Pit Stop

This is who he was…

He became a friend to me within a week after we moved into the decaying edifice across from his house.

He was a journeyman carpenter; proud of his work, but humble about his life.  He would tell me which tools I needed – then loan them to me.

He didn’t much like dogs, but he never yelled at ours.

When we were refinishing our floors, he put us up in in his motorhome – for a week.

Instead of yelling the neighborhood kids off his lawn in the summer, he sat out on his porch, made toys for them – then shot them mercilessly with a Super Soaker.

He was the guy our teenage son would go talk to, when our relentlessly unfair parental dicta became too much to bear.

Our youngest daughter called him “Uncle Tony.”

He cut and split wood every year, but never burned any. He hauled it all to his Mom’s house.

He visited his Mom nearly every weekend. She lived 40 miles north.

A charter member of the North End Street Racing Association, he gleefully imparted to me this bit of dubious riding wisdom: “Gas on, brains off.

“Ya can’t get hurt in the air!”

Tony was the first and best friend I made in this neighborhood. We didn’t do much together, but we talked a lot in our driveways, on our porches, and in the middle of the street. It’s not a very busy street.

“Okay, Jack, we’ll talk to ya later!”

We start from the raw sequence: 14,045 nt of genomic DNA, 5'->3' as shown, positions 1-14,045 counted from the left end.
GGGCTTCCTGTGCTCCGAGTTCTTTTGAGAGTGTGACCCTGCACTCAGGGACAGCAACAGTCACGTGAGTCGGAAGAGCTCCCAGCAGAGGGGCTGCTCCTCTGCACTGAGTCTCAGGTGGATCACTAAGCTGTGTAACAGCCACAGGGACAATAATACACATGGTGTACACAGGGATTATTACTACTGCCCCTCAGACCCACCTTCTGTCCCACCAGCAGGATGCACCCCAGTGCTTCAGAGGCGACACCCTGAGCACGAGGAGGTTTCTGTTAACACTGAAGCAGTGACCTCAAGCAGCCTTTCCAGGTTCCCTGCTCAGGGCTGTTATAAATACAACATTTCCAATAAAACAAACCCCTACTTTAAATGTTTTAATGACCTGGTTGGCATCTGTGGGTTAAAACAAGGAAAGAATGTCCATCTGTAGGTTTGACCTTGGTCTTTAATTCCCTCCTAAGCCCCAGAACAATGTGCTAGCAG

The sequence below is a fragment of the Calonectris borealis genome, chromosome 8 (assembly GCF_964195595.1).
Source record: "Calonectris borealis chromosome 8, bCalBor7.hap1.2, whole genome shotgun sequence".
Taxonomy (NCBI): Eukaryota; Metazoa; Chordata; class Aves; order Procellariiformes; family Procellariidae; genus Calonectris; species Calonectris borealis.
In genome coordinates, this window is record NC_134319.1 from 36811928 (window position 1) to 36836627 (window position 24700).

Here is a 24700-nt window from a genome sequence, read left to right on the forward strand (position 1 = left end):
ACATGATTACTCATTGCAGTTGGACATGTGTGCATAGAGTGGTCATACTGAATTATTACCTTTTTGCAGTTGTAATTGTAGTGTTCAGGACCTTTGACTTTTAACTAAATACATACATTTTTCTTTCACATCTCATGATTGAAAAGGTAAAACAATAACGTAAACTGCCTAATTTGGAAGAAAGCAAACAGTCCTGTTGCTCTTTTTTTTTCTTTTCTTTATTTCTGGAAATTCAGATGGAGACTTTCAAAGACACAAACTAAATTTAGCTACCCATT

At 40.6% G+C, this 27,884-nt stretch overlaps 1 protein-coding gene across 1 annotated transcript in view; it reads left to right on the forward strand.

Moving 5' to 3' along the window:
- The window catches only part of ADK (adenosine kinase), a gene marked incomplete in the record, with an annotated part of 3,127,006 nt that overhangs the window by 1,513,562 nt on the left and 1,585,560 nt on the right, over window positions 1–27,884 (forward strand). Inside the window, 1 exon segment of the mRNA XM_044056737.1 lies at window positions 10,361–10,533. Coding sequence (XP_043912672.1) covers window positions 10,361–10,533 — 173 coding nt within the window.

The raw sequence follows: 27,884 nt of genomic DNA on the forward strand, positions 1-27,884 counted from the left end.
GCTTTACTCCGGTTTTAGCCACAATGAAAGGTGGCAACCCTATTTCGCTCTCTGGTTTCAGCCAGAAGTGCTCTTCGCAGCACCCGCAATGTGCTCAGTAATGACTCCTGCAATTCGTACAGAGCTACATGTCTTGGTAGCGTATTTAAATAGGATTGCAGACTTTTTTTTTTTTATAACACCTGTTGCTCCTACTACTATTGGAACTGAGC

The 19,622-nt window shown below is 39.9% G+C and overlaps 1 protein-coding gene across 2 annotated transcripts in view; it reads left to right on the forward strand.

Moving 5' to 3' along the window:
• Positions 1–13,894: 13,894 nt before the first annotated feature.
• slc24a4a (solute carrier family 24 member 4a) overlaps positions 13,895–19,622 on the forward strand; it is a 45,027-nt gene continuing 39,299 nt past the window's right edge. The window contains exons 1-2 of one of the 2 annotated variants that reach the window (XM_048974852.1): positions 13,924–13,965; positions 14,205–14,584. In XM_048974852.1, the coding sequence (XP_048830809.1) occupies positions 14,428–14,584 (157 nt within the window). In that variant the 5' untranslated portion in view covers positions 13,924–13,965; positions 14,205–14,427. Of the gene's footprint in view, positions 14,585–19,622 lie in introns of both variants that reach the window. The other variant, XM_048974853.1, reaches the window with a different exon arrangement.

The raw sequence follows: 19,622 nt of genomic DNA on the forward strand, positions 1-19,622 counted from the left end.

“See y’aroun’, T.”

He was a pro-level water skier.

He harbored two immaculate 1985 Honda Interceptors (a Rothmans 750 and a 500) in his garage, a rusty dirt bike on his back porch, and a YSR pocket racer in his shed.

Of the four men in our unofficial neighborhood gimp club, two had running boats and three had running motorcycles; he was the only one of us with both. Diplomacy…Minibike

He was a lifelong bachelor.

He hid Smalldaughter’s little dirt bike in his garage until we could surprise her with it following an extensive scavenger hunt. Her expression and his were both as bright as the sun when she finally pulled the sheet off and saw it for the first time.

He was on disability after a Milwaukee Hole Hawg caught hard in a deck plate and blew out his left wrist.

He was the only resident here who got along with every single neighbor, all the time, without exceptions.

He had a garage full of tools and practically no furniture.

He didn’t have the health to support a second surgery on his wrist. It never got better, and he did not go back to work.

He often asked if I wanted to come over and watch racing, but I’ve got a family and I’m not much for TV. I only went once.

He always asked if I wanted to go to Bike Night, but I’ve got stuff to do. That’s exactly the kind of thing I like. I went twice.

We tried to feed him pizza, until he stopped coming over. “I already ate,” he’d say, or, “I’ve got some of that Chinese soup I’m gonna heat up.” He lost 40 pounds while I knew him. That was 40 pounds too much.

Last weekend, we went out of state to buy a motorcycle. I was looking forward to showing it to him, but Tony was gone before we got back.

He would befriend anyone who treated him with respect, but when he tried to make a friend of a demon, that demon killed him.